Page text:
Toshi doshi, year after year. Though he could not know it when he wrote this haiku, Matsuo Basho had but 23 months to live.
It was New Year’s, 1693. Matsuo Basho was now 49 years of age and no doubt, looking back on what he had and had not accomplished.Basho was living in Edo, he had one final trip to make. Written on the first day of the first lunar month, we may rightly call this “Basho’s New Year’s Haiku”.
Of this haiku Basho said, “I jotted down this poem because I was saddened to see people stuck where they were, struggling the same way year and year.”
Saru no men, 猿の面, could easily be translated as monkey face or mask. The phrase is phonetically similar to the idiomatic saru mane, 猿真似, “monkey imitation,” “monkey see monkey do”.
It is perhaps helpful but not necessary to know that mask were used in traditional Noh Theater. A monkey mask was one used for someone acting foolishly.
It is also helpful to be aware of Sarugaku, 猿楽, “monkey music”. This theater, popular during the 11th to 14th centuries, consisted mostly of acrobatics, juggling, and pantomime, sometimes combined with drum dancing, later including word play reminiscent of Basho’s own haiku.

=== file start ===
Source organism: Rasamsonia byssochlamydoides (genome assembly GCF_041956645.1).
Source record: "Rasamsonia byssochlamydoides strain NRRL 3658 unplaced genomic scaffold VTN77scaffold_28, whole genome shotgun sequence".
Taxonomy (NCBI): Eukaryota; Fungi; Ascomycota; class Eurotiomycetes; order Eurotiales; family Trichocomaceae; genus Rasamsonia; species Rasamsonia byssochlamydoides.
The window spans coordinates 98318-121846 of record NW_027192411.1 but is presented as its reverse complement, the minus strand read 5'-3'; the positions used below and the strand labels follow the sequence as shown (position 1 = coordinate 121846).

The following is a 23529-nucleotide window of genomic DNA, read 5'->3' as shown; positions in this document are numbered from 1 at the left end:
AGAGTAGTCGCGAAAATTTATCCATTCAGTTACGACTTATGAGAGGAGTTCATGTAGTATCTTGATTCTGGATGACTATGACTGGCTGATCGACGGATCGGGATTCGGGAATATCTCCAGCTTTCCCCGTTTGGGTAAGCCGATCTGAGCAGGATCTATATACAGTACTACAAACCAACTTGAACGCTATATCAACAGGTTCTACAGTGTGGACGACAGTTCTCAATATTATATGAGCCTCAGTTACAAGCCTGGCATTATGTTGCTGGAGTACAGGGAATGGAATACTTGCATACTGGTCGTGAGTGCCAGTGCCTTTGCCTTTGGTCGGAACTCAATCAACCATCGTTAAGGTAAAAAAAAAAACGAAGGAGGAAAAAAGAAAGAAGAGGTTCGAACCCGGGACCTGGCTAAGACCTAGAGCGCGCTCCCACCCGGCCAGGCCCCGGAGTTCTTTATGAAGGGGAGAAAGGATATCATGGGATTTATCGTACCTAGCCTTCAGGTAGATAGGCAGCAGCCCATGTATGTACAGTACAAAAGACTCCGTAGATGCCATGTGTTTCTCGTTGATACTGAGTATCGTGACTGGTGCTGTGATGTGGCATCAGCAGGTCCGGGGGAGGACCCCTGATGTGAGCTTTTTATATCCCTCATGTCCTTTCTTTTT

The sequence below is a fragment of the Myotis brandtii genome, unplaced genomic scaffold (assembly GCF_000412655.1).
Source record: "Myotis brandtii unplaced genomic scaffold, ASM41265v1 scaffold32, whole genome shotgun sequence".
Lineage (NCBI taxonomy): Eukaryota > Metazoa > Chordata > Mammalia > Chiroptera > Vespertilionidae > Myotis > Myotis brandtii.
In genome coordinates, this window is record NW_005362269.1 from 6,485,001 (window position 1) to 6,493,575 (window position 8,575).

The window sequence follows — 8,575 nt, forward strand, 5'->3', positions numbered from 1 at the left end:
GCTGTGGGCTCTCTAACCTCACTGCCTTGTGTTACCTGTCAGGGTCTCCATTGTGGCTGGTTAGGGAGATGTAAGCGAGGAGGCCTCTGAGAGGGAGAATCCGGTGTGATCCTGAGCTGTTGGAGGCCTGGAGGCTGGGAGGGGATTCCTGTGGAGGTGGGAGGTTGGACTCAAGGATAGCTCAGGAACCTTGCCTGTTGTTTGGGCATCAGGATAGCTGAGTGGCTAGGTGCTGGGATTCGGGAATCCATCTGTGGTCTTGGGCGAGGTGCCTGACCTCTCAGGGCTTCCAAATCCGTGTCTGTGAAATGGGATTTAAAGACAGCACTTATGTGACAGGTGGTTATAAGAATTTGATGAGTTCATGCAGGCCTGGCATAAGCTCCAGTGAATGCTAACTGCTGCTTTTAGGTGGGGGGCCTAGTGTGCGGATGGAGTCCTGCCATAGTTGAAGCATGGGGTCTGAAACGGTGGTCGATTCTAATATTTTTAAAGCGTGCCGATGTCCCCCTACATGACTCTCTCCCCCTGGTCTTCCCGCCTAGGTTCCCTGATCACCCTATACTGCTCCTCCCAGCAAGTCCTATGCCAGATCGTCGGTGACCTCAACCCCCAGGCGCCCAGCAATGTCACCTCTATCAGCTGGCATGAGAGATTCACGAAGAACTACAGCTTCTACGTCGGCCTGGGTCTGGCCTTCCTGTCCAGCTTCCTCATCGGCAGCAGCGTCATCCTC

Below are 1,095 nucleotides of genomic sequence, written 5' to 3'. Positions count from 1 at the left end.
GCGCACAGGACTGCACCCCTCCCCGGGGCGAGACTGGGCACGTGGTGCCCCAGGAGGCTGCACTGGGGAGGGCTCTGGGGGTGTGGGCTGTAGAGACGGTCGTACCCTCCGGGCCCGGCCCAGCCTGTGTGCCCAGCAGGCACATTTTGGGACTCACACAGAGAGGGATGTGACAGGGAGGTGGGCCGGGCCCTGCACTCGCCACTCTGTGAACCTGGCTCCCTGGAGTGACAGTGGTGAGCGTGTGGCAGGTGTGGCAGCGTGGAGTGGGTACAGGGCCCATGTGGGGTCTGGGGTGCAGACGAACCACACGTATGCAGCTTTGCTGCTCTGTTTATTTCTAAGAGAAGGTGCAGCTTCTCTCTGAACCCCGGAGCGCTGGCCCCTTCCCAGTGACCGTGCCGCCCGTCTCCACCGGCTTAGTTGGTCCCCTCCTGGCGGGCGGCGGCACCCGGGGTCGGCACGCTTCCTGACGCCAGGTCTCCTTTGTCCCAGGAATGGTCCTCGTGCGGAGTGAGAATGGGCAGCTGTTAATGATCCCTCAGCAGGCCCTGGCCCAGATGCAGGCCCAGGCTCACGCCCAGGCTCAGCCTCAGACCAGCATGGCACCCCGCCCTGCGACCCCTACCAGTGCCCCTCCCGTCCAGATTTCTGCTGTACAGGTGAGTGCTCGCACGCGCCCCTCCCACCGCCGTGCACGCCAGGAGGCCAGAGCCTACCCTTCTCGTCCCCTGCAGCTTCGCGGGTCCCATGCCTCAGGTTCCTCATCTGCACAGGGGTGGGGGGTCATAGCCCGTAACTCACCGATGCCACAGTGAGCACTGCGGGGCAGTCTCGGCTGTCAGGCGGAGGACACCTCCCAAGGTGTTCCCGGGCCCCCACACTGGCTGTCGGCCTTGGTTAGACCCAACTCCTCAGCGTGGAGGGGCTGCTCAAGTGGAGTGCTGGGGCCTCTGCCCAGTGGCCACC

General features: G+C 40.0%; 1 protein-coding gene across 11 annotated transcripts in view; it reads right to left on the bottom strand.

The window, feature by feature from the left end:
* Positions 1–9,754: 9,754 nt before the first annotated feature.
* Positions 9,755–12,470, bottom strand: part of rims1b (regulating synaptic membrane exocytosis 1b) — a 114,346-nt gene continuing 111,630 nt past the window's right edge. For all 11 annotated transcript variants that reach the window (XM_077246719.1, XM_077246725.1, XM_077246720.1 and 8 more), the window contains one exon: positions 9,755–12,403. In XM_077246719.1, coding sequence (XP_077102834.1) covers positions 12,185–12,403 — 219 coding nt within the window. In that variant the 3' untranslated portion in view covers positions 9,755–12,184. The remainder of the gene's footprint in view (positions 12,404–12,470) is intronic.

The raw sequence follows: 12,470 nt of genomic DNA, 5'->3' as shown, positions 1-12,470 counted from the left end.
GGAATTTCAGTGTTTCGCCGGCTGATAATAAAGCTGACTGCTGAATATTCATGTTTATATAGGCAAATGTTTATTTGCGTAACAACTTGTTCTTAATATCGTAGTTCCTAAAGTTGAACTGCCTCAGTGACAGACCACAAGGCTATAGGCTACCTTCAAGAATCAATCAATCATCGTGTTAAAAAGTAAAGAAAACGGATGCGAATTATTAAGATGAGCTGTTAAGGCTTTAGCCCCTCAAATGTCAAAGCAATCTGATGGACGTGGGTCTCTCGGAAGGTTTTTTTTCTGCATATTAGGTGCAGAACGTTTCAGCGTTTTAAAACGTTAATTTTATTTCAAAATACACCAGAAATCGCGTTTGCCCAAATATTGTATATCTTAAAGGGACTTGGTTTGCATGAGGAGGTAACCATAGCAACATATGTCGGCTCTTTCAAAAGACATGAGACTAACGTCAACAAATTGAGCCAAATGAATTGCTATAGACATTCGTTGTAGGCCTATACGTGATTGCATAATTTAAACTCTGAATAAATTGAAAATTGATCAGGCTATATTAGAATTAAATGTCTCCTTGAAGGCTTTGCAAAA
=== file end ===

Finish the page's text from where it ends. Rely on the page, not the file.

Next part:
A banana leaf Hanging on the pillar And the moon over my hut
芭蕉葉 を柱に懸けん 庵の月 bashō ba o / hashira ni kaken / io no tsuki
Why I am called Matsuo Bashō
“[T]he bashō’s useless nature is itself reason to admire it. The monk Huaisu lovingly followed the bark with his brush to learn its ways. The astronomer, mathematician and poet Zhang Heng watched the leaves unfold to inspire his studies. I am like neither. I rest in the shade of the bashō leaves, because they are so easily torn.”
Bashō,芭蕉, in English, is the banana tree, not the yellow fruited kind we are familiar with, but of similar stature, tall and leafy. “Useless,” Bashō called the tree, its flower plain, its stalk thick, but one no axe-man cares to fell.
A banana tree grows in Fukagawa
By 1680, Matsuo Bashō, having achieved some fame, moved from Edo’s bustling city center across the Sumida River to the quiet and rural Fukagawa district. A disciple brought Bashō a banana plant as a gift and it thrived, growing tall and strong, sprouting other saplings. Bashō admired its resilience in the wind and the rain.
In time disciples took saplings to plant as a sign of respect.